Login:
Password:
  •  

Tokyo Girls Collection

Populism and Real Clothes
01 June 2007
Introduction
The annual collection show for young women's "real clothes" is changing the way a generation thinks about fashion.
The Fourth Annual Tokyo Girls Collection was held on March 3 at the Yokohama Arena, attracting an audience of almost 22,000. Press and members of industry organizations may have been well represented, but the majority of the crowd was normal everyday women in their late teens and early 20s. These nominal "fashion shows" have the energy of rock concerts, but not just because of the guest musical performances. Girls congregated from all over Japan to see their heroes — models Yuri Ebihara and Rina Fujii from their beloved fashion magazines (Can Cam, ViVi and JJ) — prance upon the stage in real life.

Created in 2004 by Xavel — the company behind cyber apparel retailer fashionwalker.com — the Tokyo Girls Collection events were planned to give proper exhibition to domestic brands that supply the “real clothes” worn by Japanese girls in their daily life. In this, the organizers and participating brands are challenging the idea that runway shows and collections are the sole conceptual property of European import brands, domestic high fashion, and indie avant designers. And in this bottom-up rebellion, they are wilding succeeding.

Some History

Over the last several decades, there has been a growing synthesis of two major conceptualizations of "fashion" in Japan. High fashion – composed of "designer brands" — started to become a familiar aspirational item to Japanese middle-class consumers in the 1960s. At first-rate department stores like Seibu, shoppers were able to browse European luxury apparel in the same retail space as their everyday household goods. Although mostly unaffordable at the time, high-end brands became convenient symbols of economic success for the society as a whole. Incomes and taste standards rose up to a point in the mid-1980s where the DC Boom (DC = “designer and character”) swept Japan and made domestic designer brands the fashion standard. With the Plaza Accord doubling the value of the Yen in a short time, "normal" consumption of the world’s greatest luxury brands followed in tow. An important note: the locus of legitimacy for the high fashion stream is clearly overseas — especially Europe (Paris and Milan). Even the dominant domestic brands like Comme des Garçons or Issey Miyake won most of their local esteem after widespread international recognition.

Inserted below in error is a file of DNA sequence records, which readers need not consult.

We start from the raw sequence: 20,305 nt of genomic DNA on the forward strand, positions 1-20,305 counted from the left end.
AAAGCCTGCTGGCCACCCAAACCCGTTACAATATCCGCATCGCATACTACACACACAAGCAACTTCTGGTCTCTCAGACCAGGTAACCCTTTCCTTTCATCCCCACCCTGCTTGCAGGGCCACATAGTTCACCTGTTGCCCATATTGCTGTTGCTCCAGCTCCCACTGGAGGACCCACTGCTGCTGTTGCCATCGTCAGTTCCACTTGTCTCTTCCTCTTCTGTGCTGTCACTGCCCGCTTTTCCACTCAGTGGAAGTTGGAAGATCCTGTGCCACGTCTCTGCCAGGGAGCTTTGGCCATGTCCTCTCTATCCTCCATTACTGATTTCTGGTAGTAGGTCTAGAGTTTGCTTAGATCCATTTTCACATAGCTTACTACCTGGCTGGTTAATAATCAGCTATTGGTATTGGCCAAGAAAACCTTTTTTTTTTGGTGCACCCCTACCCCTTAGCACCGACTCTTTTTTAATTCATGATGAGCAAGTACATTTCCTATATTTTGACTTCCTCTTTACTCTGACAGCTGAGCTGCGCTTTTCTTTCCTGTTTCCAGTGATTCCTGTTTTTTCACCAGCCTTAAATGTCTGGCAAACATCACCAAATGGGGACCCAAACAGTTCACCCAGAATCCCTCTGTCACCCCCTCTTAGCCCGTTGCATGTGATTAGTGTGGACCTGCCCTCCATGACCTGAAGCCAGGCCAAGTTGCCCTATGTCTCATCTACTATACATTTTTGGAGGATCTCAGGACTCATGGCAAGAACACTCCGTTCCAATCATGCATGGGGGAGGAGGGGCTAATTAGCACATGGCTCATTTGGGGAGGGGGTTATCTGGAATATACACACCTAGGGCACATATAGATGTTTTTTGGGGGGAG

Running parallel to high fashion has been the street brands which range from the casual Ivy League fashion of Van to the myriad sub-cultural looks of social delinquents and their middle-class imitators. In 1988, after a few years of being displaced by the DC Boom, casual anti-fashion made its way back to the top through the Shibu-Kaji (Shibuya Casual) trend. Epoch-making street brands have mostly been domestic, and while Japanese fashion may take influence from foreign trends, the codification of style usually happens at the hands of Japanese actors — whether bottom-up subcultures or top-down magazines.

The 1990s explosion in street-wear — especially the brands geographically based in the Ura-Harajuku neighborhood — saw a synthesis of the two trends in the form of high-priced casual brands with foreign recognition. These brands used limited-edition supply to build an aura of exclusivity similar to high- fashion. These days, several post-streetwear brands like Under Cover, Number Nine, and N. Hoolywood have managed to win high-fashion approval for clothing that began life within a street brand association (although you cannot deny that these brands boast superior concepts and loftier aspirations than their meat-and-potatoes t-shirt-and-sneakers peers.)
< Previous Page
1 of 3